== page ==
Ohero:kon, a rites of passage ceremony that originated in Akwesasne, is making its way to Six Nations, with the help of the Six Nations Ohero:kon Community Advisory Board. This ceremony prepares youth for the responsibility of adulthood through traditional rites of passage ceremonies, according to organizer Amber Skye.
Skye feels the rites of passage ceremony is needed for the youth on Six Nations because, “There is limited practice of transition rituals and our youth are suffering.” Skye explained to the Two Row Times that, “During adolescence, young people go through many changes as they move from childhood into physical maturity and begin to separate from their parents and establish their own identity. During this transitional period, youth are the most open and the most vulnerable, needing positive parenting, nurturing and guidance to help them find and follow a good path.”
However, Skye has found through extensive research at Six Nations that, “Our youth for the most part, are left unguided through this very sensitive stage of development.” The Ohero:kon Rites of Passage ceremony will help support youth making that sensitive and vulnerable transition into adulthood. “The Ohero:kon ritual is designed to guide youth through this critical stage with the support of people who care about them (aunties, uncles, parents and community leaders) to support them through the struggles of adolescence in a healthy way.”
Skye feels that Ohero:kon supports the need for youth programming which is based on Indigenous knowledge. “Ohero:kon restores cultural knowledge of coming of age as a preparatory process for youth as they transition to adulthood. Through cultural teachings, Ohero:kon connects youth with their cultural knowledge and traditions to develop their understandings of identity, life, and creation,” explained Skye.
Some of the teachings in Ohero:kon include: cultural understandings of puberty, healthy behaviours and roles and responsibilities. “From the positive outcomes of Ohero:kon in Akwesasne, we believe that youth who transition through Ohero:kon emerge with more positive understandings of identity, relationships, communication and behaviours are created fostering resilience and community health. Youth also develop deeper appreciation for the necessities of life, and greater respect for the environment.”
Asked on why Ohero:kon is needed for the youth on Six Nations, Skye explained that most of the youth here are, “Self-guided, or unguided, through puberty, or they tend to learn what they do from the media which often misguides them.” With the influence of reality-TV shows such as Jersey Shore, many youth on Six Nations are provided with poor examples, since these types of TV shows fail to provide morals, values and self-respect. And it is because of these types of shows in the media that Skye believes our, “Youth will struggle and run the risk of struggling alone, and under-equipped, with many of the things that now serve as rites of passage for most community youth – drugs, alcohol, violence, and recklessness.”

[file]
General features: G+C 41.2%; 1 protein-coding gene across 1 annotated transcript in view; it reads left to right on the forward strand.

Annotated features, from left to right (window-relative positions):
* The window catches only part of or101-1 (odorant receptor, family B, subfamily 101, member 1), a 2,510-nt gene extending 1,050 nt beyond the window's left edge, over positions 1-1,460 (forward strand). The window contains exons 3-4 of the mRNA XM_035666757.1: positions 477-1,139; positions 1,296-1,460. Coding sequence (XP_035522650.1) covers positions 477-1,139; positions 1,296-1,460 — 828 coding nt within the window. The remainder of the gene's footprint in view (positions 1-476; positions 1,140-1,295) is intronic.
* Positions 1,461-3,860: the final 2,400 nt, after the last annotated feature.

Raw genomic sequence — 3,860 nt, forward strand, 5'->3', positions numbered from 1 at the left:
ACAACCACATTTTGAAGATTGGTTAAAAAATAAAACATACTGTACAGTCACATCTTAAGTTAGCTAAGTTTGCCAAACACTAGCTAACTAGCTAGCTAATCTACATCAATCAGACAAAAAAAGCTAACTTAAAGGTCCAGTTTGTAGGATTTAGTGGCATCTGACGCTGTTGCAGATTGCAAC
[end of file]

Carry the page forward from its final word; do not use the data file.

Since Ohero:kon was introduced to Six Nations a few months ago, much progress has been made. “Over the past couple of months we have been working on developing aunties and uncles roles and responsibilities. We are working on providing teachings for aunties and uncles to help prepare them to take on those mentorship roles for Ohero:kon youth,” stated Skye.
But it doesn’t end there, explained Skye, “We need to continue our consultation with community leadership and Elders to develop Ohero:kon teachings. We want to make sure that we are providing the youth with the teachings that will prepare them for adulthood as Haudenosaunee people, and we need the help of traditional leadership, Elders and the community. We also need to develop the space where Ohero:kon will take place and we need young men and women volunteers (aunties and uncles) to help with that. We are still seeking additional community leaders and Elders to help guide the project, and of course youth. We will begin recruitment this fall for youth interested in participating.”
With so much turmoil on Six Nations and the current power struggle between various factions on the territory, the youth who graduate from Ohero:kon may be able to help heal divisions within the community. Skye explained that after youth in Akwesasne complete Ohero:kon in Akwesasne, they are asked to give a message to their leadership. “This is something we plan on doing here at Six Nations. To date we have received the support of the Confederacy Council for this work and we hope to have them present to receive the messages that the youth might have. However, I think the youth would welcome Elected Council representatives to hear their messages as well.”
Ohero:kon is still in development and Skye welcomes the input of the community. You can join their Facebook page ‘Ohero:kon – Rites of Passage Six Nations’ for more information on meetings and upcoming events.